Wicker, who wore a tie decorated with tiny cotton plants, speaks in a Southern drawl and often takes long pauses while speaking. Unlike some in his line of work, he’s also far from cocky in public.
Several nervous moments
“I had several nervous moments this very morning,” he said, when asked if he felt nervous after the Democratic National Convention in July temporarily gave Clinton and Democrats a major bounce in the polls.
He felt that way, he said, because of all the “variables” facing Senate GOP campaigns.
“What’s the top of the ticket going to do to turnout? And how does that translate into where the top of the ticket targets, with the Clinton and Trump campaigns?” he said. “It’s just all a bunch of variables. And yeah, sometimes the butterflies just drive you crazy.”
The biggest variable Senate Republican must grapple with is Trump’s campaign, which party strategists have accused of running an insufficient voter-outreach program while neglecting to run TV ads in key battlegrounds. Many campaigns, like Ohio GOP Sen. Rob Portman’s, have instead built their own ground game (with help from the Republican National Committee), independent of the top-of-the-ticket’s efforts.
When pressed whether Trump’s ground game was as helpful to Senate Republicans as Mitt Romney’s was in 2012, Wicker said he didn’t think he was “qualified” to answer that question.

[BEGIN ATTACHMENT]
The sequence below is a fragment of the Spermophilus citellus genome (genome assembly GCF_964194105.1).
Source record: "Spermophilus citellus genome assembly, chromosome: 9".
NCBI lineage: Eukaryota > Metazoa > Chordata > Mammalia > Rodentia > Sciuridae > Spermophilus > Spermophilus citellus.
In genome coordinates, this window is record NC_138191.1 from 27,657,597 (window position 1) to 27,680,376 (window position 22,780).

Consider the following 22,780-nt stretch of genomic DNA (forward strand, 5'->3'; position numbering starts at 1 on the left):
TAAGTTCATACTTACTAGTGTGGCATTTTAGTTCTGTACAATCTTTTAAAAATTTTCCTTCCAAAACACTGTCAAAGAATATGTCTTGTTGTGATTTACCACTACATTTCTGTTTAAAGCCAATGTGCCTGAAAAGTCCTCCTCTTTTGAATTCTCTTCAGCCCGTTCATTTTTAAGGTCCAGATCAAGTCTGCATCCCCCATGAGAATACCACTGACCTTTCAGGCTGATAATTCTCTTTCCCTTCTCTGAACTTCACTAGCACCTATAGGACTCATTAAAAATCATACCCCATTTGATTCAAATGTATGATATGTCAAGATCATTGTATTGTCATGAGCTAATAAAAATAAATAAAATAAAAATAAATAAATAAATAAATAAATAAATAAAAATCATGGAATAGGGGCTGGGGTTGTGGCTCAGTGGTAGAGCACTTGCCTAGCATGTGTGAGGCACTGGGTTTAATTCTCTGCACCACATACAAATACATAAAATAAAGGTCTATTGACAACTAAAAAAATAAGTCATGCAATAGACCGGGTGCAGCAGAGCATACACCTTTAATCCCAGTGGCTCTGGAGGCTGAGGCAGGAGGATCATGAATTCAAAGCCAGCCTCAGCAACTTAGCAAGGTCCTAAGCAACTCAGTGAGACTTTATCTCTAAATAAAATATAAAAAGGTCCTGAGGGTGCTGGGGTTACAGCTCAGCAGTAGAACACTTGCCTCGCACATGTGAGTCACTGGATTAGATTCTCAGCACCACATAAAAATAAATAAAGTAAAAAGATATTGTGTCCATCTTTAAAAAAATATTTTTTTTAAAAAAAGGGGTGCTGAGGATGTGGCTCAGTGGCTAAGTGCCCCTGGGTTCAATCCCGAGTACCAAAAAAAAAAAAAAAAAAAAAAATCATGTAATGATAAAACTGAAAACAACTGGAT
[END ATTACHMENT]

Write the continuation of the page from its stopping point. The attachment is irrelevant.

“I don’t know what Mitt Romney did four years ago,” he said. “I was running in a fairly modestly funded race for re-election in 2012.”
He said that he had been told that Trump’s outreach program had improved, before adding that “our ground game is better than his.”
He also discussed several other marquee Senate races.
In Missouri, Wicker said he always expected GOP Sen. Roy Blunt would face a difficult re-election but conceded that the Democratic nominee, Jason Kander, has talent — even if he’ll eventually lose because of his position on abortion rights and gun control. “We’ve known from the day they settled on Jason Kander that he’s young and attractive and that he was going to hire an excellent ad agency,” Wicker said. “So I’ll give him that.”